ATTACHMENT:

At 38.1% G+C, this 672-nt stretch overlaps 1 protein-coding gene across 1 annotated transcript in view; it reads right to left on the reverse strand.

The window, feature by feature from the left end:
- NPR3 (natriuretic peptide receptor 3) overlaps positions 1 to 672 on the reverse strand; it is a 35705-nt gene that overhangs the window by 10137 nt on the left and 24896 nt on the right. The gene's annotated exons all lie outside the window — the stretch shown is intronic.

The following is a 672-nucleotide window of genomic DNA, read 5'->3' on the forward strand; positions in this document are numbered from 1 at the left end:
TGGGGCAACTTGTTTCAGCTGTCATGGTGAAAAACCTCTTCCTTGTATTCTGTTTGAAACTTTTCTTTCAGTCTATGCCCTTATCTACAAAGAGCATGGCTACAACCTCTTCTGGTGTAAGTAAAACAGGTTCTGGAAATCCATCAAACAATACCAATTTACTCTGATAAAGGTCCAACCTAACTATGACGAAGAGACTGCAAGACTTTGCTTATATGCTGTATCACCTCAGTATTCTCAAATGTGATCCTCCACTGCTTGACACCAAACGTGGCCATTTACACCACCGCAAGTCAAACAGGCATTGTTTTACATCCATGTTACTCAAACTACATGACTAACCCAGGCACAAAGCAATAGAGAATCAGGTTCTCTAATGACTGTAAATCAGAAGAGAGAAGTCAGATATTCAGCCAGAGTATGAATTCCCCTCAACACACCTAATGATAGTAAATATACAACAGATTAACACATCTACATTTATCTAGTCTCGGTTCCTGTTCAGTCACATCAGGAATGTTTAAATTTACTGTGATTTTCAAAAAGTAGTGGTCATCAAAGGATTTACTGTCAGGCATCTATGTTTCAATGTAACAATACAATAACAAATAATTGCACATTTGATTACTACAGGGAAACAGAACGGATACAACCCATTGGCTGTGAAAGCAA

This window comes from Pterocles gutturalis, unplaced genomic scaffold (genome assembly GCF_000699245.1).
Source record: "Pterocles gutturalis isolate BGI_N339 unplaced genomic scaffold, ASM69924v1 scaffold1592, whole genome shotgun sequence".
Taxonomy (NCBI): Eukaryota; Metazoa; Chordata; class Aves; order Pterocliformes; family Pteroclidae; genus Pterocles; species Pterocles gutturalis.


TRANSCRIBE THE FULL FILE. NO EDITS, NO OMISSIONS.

At 38.1% G+C, this 672-nt stretch overlaps 1 protein-coding gene across 1 annotated transcript in view; it reads right to left on the reverse strand.

The window, feature by feature from the left end:
- NPR3 (natriuretic peptide receptor 3) overlaps positions 1 to 672 on the reverse strand; it is a 35705-nt gene that overhangs the window by 10137 nt on the left and 24896 nt on the right. The gene's annotated exons all lie outside the window — the stretch shown is intronic.

The following is a 672-nucleotide window of genomic DNA, read 5'->3' on the forward strand; positions in this document are numbered from 1 at the left end:
TGGGGCAACTTGTTTCAGCTGTCATGGTGAAAAACCTCTTCCTTGTATTCTGTTTGAAACTTTTCTTTCAGTCTATGCCCTTATCTACAAAGAGCATGGCTACAACCTCTTCTGGTGTAAGTAAAACAGGTTCTGGAAATCCATCAAACAATACCAATTTACTCTGATAAAGGTCCAACCTAACTATGACGAAGAGACTGCAAGACTTTGCTTATATGCTGTATCACCTCAGTATTCTCAAATGTGATCCTCCACTGCTTGACACCAAACGTGGCCATTTACACCACCGCAAGTCAAACAGGCATTGTTTTACATCCATGTTACTCAAACTACATGACTAACCCAGGCACAAAGCAATAGAGAATCAGGTTCTCTAATGACTGTAAATCAGAAGAGAGAAGTCAGATATTCAGCCAGAGTATGAATTCCCCTCAACACACCTAATGATAGTAAATATACAACAGATTAACACATCTACATTTATCTAGTCTCGGTTCCTGTTCAGTCACATCAGGAATGTTTAAATTTACTGTGATTTTCAAAAAGTAGTGGTCATCAAAGGATTTACTGTCAGGCATCTATGTTTCAATGTAACAATACAATAACAAATAATTGCACATTTGATTACTACAGGGAAACAGAACGGATACAACCCATTGGCTGTGAAAGCAA

This window comes from Pterocles gutturalis, unplaced genomic scaffold (genome assembly GCF_000699245.1).
Source record: "Pterocles gutturalis isolate BGI_N339 unplaced genomic scaffold, ASM69924v1 scaffold1592, whole genome shotgun sequence".
Taxonomy (NCBI): Eukaryota; Metazoa; Chordata; class Aves; order Pterocliformes; family Pteroclidae; genus Pterocles; species Pterocles gutturalis.